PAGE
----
In 2006 the Wall Street Journal declared Qiu Xiaolong’s first novel, Death of a Red Heroine (2000), one of the top five ‘political novels’ of all time for its indictment of Communism. Many of the crimes in his books have their roots in the repression of the past, but Qiu’s series about Chief Inspector Chen Cao – after Death of a Red Heroine came A Loyal Character Dancer (2002), When Red Is Black (2004), A Case of Two Cities (2006) and now Red Mandarin Dress – is actually less concerned with politics than with the contrast between victims and perpetrators. At first glance, Inspector Chen, an ‘emerging Party cadre’ and the head of a special squad investigating sensitive political cases for the Shanghai Police Bureau, is almost laughably soft-boiled and mild-mannered. Qiu was born in Shanghai and now lives in St Louis, Missouri, but Inspector Chen, an amateur poet and ‘filial son’, seems to have more in common with the heroes of British police procedurals such as P.D. James’s Adam Dalgliesh (also a poet) or Ruth Rendell’s Inspector Wexford – decent sorts whose investigations invariably end with balance being restored to a fundamentally rational social order – than with the violent American breed.
Chen’s authority does not come from police power, or the use of guns, handcuffs or car chases, but from being a Party member, which requires frequent backward glances and fast-talking to higher-ups. He is likeable in his scrupulously polite way, but rising in the Party inevitably involves moral trade-offs. Chen accepts jobs and other favours from an informant, Mr Gu, a businessman with underworld connections. He allows a Guangzhou prostitute to walk on his naked back while he is getting up the nerve to question her. He lives in a spacious apartment with a balcony, a perk of Party membership to which his older assistant could never aspire. He resists some of the more outrageous temptations that come his way, clinging to Confucian bromides (‘Some things a man will do; some things a man will not do’), but he is not above accepting favours from an old ‘HCC’ (High Cadre’s Child) girlfriend or patronage from Party elders whose motives remain obscurely sinister. But there is one principle the inspector clings to: he never backs off from pursuing a killer, even if it means running foul of his boss, the bland but dangerous Party Secretary Li.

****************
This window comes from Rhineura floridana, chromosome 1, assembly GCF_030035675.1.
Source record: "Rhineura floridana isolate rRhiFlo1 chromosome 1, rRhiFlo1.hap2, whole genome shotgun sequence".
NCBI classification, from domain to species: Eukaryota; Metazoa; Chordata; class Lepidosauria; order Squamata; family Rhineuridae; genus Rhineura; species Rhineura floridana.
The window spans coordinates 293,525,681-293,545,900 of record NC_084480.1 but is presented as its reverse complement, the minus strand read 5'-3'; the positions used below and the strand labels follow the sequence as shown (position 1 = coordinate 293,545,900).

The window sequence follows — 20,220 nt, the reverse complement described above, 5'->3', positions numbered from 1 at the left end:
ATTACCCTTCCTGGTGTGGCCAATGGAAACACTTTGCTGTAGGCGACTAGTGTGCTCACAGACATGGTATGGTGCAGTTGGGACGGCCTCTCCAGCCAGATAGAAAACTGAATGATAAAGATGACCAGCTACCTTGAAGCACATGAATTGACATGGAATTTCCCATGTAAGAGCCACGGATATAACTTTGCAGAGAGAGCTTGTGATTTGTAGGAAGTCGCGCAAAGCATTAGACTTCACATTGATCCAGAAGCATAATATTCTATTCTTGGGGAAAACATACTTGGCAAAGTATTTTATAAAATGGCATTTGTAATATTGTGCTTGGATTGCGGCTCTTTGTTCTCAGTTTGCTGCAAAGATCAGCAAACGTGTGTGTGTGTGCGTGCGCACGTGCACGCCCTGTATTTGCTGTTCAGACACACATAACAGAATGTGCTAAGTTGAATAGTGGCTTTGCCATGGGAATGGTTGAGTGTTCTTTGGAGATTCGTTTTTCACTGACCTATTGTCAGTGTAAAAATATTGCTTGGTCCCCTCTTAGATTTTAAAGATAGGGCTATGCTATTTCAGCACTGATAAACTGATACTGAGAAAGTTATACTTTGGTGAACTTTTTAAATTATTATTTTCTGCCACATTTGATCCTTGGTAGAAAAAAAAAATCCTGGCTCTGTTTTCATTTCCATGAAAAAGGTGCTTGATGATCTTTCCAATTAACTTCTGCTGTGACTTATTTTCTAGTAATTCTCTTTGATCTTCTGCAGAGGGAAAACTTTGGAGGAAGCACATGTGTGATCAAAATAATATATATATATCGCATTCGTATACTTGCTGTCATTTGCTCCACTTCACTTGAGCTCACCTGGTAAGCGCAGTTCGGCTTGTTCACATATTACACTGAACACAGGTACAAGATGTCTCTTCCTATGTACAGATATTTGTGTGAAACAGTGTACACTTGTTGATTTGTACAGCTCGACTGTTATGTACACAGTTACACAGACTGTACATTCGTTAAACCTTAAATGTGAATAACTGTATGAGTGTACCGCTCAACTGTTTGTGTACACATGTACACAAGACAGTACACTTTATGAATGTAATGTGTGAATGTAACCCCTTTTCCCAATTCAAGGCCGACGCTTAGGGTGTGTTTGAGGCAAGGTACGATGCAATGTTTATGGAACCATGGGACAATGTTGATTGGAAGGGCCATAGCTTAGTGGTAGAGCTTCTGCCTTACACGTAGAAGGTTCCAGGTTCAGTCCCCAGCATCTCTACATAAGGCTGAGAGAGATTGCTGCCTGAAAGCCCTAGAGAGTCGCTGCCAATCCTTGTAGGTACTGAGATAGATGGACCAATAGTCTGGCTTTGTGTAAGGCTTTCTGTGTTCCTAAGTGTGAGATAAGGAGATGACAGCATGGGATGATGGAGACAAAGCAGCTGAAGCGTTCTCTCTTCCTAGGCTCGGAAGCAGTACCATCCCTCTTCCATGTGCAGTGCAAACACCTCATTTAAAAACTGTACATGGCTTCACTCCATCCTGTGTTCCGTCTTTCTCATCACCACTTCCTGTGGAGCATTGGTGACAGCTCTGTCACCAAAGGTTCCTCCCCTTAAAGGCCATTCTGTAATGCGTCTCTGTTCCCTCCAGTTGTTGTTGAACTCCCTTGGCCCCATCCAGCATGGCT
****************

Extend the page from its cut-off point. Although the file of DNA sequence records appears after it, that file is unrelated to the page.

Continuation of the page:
The title Death of a Red Heroine echoes the most common English translation of the classic Chinese novel The Dream of the Red Chamber, evoked in Qiu’s books as the archetypal tale of an illustrious family’s fall from power and prestige. Qiu’s first novel opens in 1990 with Inspector Chen throwing a house-warming party when the naked body of a former ‘national model-worker’, selected by the Party years before to star in a propaganda campaign, is found dumped in a plastic bag in a canal outside Shanghai. Chen returns again and again to the woman’s tiny dormitory room in a former brothel, where he stares at a portrait of Deng Xiaoping on the wall and at the Selected Works of Mao Zedong on a shelf, unable to reconcile the national model-worker’s dutiful life with the sexy underwear in her cupboard and the erotic photographs in an album. The missing link turns out to be hidden behind Deng’s portrait. In parallel, we see the desperate lengths Chen goes to in order to accommodate his Party bosses, although they still send him off to the Traffic Department when his discoveries become embarrassing.
As the series goes on, Chen is increasingly needled by the nostalgia of those around him for the Cultural Revolution, for Mao, for the good old days that were anything but good. In A Loyal Character Dancer, Chen hunts for a missing pregnant woman whose husband has smuggled himself into the US, where he is being held as a witness in the trial of a Triad gang. There is a snapshot of the woman as a teenager, dancing with a red paper heart decorated with the Chinese character for ‘loyal’. It was taken shortly after she was sent to the countryside for ‘re-education’ during the Cultural Revolution. The photograph, like the one of a woman wearing traditional garb which provides a clue in Red Mandarin Dress, shows an individual on the verge of being subsumed by the state. At the end of the novel, Chen hears a tune in an airport bar, ‘another song that had been popular during the Cultural Revolution . . . “We shall be beholden to Chairman Mao, generation after generation.”’ He tells his companion: ‘There is a revival of those popular songs from the time of the Cultural Revolution. This one’s a Red Guard song . . . They appeal to people, I think, not because of their contents, but because they were part of people’s lives – for ten years.’ Asked whether it is the songs that hold meaning for people or their own memories of the time, he says, ‘I don’t have the answer,’ but wonders if he himself is just another ‘loyal character dancer, in a different time and place’. The lines that Chen remembers are by the 11th-century poet Su Dongpu: ‘Long, long I lament/there is not a self for me to claim.’
There is another, more benign cultural force at work in these novels, one that ties Chen and his colleagues to China’s past: food. What booze and bars are to the American gumshoe, food is to his Chinese counterpart. Luscious descriptions of dishes from fancy restaurants or street vendors bring Shanghai to olfactory life: soup buns full of crab meat and pork, drunken shrimp, radish-shred cakes, white jade tofu with spring onion and sesame oil. But the tea houses and dumpling vendors beloved by city workers are about to disappear as the restaurant system – once subsidised by the government – falls prey to high rents and the capitalist bottom line: ‘Shrimp and meat dumplings, beef soup noodles, fried tofu and vermicelli . . . All these [Chen] had liked so much, in the days when society was still an egalitarian one, in which everyone made little money and enjoyed simple meals.’ Even Chen sometimes feels nostalgic.